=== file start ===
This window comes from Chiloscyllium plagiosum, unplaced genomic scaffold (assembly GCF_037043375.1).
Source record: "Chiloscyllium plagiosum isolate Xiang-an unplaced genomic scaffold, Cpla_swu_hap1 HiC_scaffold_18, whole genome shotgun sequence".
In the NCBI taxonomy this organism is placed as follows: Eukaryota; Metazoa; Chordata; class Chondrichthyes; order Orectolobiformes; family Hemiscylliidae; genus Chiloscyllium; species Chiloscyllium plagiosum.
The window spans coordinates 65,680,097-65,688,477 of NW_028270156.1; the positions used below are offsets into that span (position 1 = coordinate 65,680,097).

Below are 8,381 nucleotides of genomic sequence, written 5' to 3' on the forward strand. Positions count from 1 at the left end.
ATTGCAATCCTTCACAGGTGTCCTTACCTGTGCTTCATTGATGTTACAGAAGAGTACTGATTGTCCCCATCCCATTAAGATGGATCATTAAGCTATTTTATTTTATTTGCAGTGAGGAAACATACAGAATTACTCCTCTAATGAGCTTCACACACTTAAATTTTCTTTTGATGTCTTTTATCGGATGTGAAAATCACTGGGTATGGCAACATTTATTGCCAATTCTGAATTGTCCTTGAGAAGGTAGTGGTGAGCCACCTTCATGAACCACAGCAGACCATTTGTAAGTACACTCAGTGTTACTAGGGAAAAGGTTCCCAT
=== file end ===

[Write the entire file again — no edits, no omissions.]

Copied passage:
This window comes from Chiloscyllium plagiosum, unplaced genomic scaffold (assembly GCF_037043375.1).
Source record: "Chiloscyllium plagiosum isolate Xiang-an unplaced genomic scaffold, Cpla_swu_hap1 HiC_scaffold_18, whole genome shotgun sequence".
In the NCBI taxonomy this organism is placed as follows: Eukaryota; Metazoa; Chordata; class Chondrichthyes; order Orectolobiformes; family Hemiscylliidae; genus Chiloscyllium; species Chiloscyllium plagiosum.
The window spans coordinates 65,680,097-65,688,477 of NW_028270156.1; the positions used below are offsets into that span (position 1 = coordinate 65,680,097).

Below are 8,381 nucleotides of genomic sequence, written 5' to 3' on the forward strand. Positions count from 1 at the left end.
ATTGCAATCCTTCACAGGTGTCCTTACCTGTGCTTCATTGATGTTACAGAAGAGTACTGATTGTCCCCATCCCATTAAGATGGATCATTAAGCTATTTTATTTTATTTGCAGTGAGGAAACATACAGAATTACTCCTCTAATGAGCTTCACACACTTAAATTTTCTTTTGATGTCTTTTATCGGATGTGAAAATCACTGGGTATGGCAACATTTATTGCCAATTCTGAATTGTCCTTGAGAAGGTAGTGGTGAGCCACCTTCATGAACCACAGCAGACCATTTGTAAGTACACTCAGTGTTACTAGGGAAAAGGTTCCCAT